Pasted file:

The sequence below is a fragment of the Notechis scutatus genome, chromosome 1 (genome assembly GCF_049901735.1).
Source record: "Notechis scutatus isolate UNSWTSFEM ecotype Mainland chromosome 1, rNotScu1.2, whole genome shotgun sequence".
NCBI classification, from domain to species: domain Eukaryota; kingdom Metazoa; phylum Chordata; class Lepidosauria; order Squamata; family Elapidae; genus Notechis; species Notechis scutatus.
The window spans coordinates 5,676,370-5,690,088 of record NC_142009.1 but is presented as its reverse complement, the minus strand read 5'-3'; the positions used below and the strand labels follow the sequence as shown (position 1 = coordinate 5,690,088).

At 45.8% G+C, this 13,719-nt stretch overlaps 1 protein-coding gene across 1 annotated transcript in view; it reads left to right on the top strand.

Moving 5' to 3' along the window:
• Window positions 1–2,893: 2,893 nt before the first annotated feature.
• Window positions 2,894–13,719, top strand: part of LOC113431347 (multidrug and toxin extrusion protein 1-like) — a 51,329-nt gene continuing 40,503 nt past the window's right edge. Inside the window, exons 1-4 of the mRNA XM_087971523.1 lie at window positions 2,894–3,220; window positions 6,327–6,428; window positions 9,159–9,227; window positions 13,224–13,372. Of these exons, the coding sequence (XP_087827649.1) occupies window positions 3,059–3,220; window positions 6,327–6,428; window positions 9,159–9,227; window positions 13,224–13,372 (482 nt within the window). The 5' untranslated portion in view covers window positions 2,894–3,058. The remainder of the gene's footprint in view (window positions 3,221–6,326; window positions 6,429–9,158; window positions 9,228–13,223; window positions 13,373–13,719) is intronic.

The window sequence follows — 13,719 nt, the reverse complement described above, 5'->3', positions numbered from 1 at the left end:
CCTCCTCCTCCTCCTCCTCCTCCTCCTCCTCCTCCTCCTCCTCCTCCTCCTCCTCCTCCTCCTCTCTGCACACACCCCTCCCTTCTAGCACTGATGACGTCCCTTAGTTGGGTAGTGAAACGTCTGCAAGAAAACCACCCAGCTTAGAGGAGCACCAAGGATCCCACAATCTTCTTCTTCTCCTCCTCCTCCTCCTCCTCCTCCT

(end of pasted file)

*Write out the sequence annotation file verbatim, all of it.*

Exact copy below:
The sequence below is a fragment of the Notechis scutatus genome, chromosome 1 (genome assembly GCF_049901735.1).
Source record: "Notechis scutatus isolate UNSWTSFEM ecotype Mainland chromosome 1, rNotScu1.2, whole genome shotgun sequence".
NCBI classification, from domain to species: domain Eukaryota; kingdom Metazoa; phylum Chordata; class Lepidosauria; order Squamata; family Elapidae; genus Notechis; species Notechis scutatus.
The window spans coordinates 5,676,370-5,690,088 of record NC_142009.1 but is presented as its reverse complement, the minus strand read 5'-3'; the positions used below and the strand labels follow the sequence as shown (position 1 = coordinate 5,690,088).

At 45.8% G+C, this 13,719-nt stretch overlaps 1 protein-coding gene across 1 annotated transcript in view; it reads left to right on the top strand.

Moving 5' to 3' along the window:
• Window positions 1–2,893: 2,893 nt before the first annotated feature.
• Window positions 2,894–13,719, top strand: part of LOC113431347 (multidrug and toxin extrusion protein 1-like) — a 51,329-nt gene continuing 40,503 nt past the window's right edge. Inside the window, exons 1-4 of the mRNA XM_087971523.1 lie at window positions 2,894–3,220; window positions 6,327–6,428; window positions 9,159–9,227; window positions 13,224–13,372. Of these exons, the coding sequence (XP_087827649.1) occupies window positions 3,059–3,220; window positions 6,327–6,428; window positions 9,159–9,227; window positions 13,224–13,372 (482 nt within the window). The 5' untranslated portion in view covers window positions 2,894–3,058. The remainder of the gene's footprint in view (window positions 3,221–6,326; window positions 6,429–9,158; window positions 9,228–13,223; window positions 13,373–13,719) is intronic.

The window sequence follows — 13,719 nt, the reverse complement described above, 5'->3', positions numbered from 1 at the left end:
CCTCCTCCTCCTCCTCCTCCTCCTCCTCCTCCTCCTCCTCCTCCTCCTCCTCCTCCTCCTCCTCTCTGCACACACCCCTCCCTTCTAGCACTGATGACGTCCCTTAGTTGGGTAGTGAAACGTCTGCAAGAAAACCACCCAGCTTAGAGGAGCACCAAGGATCCCACAATCTTCTTCTTCTCCTCCTCCTCCTCCTCCTCCTCCT